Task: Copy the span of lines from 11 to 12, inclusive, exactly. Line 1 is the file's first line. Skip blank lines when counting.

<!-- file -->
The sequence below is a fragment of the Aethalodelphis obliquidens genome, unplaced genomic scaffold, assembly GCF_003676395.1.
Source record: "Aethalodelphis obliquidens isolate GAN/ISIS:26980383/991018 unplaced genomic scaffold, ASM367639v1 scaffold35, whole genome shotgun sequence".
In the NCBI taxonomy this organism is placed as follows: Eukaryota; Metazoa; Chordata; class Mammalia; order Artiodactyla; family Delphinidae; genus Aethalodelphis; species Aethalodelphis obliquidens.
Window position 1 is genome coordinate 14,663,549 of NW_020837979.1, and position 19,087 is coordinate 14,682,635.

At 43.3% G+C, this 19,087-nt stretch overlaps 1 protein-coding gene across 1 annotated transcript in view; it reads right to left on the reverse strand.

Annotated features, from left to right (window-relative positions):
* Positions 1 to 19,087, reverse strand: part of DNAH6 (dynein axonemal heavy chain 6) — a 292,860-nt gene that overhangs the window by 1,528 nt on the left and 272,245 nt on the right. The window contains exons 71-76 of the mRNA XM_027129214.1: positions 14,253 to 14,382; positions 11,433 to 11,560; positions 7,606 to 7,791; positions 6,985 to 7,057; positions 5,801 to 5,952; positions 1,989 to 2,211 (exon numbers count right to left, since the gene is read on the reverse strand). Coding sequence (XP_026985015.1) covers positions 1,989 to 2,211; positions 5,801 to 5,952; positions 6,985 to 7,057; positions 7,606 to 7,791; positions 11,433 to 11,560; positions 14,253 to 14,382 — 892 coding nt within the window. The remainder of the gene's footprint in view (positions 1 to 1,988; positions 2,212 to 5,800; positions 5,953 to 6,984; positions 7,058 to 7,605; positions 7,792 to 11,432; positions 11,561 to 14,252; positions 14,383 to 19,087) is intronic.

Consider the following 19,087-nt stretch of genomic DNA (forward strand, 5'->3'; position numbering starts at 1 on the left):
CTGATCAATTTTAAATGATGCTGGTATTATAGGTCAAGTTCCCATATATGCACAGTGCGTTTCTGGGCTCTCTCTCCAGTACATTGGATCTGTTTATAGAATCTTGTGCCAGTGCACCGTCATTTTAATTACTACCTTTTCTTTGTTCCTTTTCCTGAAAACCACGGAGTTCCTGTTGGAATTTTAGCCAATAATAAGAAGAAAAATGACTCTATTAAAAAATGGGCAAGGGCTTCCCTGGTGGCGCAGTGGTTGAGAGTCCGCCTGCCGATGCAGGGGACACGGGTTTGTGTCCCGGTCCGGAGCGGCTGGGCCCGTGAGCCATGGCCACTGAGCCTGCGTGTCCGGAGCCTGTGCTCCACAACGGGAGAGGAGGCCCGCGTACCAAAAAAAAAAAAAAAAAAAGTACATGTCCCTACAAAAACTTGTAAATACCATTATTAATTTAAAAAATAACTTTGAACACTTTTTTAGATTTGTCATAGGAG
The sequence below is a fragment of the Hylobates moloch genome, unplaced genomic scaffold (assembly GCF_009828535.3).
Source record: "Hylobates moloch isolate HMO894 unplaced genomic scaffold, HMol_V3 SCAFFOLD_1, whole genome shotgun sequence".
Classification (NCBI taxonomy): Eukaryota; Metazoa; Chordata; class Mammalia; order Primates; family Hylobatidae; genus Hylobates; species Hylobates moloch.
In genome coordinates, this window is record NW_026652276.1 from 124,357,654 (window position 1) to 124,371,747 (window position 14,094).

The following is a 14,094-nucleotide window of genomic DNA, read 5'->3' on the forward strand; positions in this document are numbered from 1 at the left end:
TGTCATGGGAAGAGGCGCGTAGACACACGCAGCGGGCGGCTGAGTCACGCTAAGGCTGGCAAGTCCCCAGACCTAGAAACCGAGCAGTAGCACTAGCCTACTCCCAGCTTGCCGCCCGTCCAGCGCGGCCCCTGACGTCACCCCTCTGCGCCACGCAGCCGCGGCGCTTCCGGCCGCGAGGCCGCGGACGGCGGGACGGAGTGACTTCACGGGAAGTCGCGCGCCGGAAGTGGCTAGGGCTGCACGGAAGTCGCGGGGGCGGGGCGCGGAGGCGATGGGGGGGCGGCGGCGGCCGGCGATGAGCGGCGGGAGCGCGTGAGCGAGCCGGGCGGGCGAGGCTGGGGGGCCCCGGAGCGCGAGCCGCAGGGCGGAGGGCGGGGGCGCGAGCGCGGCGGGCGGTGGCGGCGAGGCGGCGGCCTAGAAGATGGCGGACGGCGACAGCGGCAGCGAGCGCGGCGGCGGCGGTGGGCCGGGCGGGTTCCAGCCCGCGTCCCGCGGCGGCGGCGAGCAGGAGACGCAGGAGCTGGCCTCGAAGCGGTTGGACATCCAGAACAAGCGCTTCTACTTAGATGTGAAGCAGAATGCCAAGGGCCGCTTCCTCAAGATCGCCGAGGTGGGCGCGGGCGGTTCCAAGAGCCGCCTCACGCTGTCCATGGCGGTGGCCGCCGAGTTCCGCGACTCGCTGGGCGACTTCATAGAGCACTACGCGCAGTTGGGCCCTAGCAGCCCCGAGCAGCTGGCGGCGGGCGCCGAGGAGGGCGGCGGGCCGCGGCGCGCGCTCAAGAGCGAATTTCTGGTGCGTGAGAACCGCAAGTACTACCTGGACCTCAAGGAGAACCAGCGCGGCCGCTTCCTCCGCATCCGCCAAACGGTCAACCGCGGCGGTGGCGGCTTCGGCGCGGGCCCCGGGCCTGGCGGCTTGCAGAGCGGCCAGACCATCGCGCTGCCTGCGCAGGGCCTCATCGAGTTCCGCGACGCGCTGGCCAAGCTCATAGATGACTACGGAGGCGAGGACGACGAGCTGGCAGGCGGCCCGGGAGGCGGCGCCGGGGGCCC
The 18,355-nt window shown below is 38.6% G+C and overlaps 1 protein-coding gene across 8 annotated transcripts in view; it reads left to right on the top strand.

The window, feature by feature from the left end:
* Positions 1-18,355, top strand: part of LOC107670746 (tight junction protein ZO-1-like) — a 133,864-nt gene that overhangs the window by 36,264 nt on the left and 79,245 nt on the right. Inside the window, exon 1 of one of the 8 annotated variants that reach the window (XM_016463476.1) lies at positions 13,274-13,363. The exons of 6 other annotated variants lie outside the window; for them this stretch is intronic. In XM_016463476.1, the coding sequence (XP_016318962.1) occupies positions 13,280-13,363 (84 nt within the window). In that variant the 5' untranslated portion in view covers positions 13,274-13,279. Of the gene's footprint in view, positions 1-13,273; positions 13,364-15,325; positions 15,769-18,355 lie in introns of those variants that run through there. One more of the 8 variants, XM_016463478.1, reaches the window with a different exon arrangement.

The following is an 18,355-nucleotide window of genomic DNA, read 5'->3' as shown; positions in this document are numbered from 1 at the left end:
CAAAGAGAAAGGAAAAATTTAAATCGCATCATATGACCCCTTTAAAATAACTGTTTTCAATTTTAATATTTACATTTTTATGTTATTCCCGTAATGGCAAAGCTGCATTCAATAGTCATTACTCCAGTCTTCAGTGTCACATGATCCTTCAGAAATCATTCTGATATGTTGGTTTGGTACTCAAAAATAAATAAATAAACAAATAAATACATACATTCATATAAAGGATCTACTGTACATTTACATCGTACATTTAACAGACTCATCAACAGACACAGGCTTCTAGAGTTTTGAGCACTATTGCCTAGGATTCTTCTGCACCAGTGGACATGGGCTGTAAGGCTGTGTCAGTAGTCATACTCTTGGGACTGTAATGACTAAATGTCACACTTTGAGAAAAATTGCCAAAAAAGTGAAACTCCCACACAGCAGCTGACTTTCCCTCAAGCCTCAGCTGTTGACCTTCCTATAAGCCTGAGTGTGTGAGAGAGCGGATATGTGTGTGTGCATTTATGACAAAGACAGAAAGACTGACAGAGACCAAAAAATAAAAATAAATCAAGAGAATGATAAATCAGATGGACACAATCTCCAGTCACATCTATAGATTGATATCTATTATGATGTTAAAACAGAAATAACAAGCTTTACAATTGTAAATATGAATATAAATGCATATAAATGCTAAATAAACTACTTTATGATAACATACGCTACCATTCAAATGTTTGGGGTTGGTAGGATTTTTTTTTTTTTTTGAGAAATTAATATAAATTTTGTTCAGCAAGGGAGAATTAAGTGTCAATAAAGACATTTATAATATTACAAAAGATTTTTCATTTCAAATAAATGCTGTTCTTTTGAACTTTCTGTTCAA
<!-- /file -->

Source record: "Hylobates moloch isolate HMO894 unplaced genomic scaffold, HMol_V3 SCAFFOLD_1, whole genome shotgun sequence".
Classification (NCBI taxonomy): Eukaryota; Metazoa; Chordata; class Mammalia; order Primates; family Hylobatidae; genus Hylobates; species Hylobates moloch.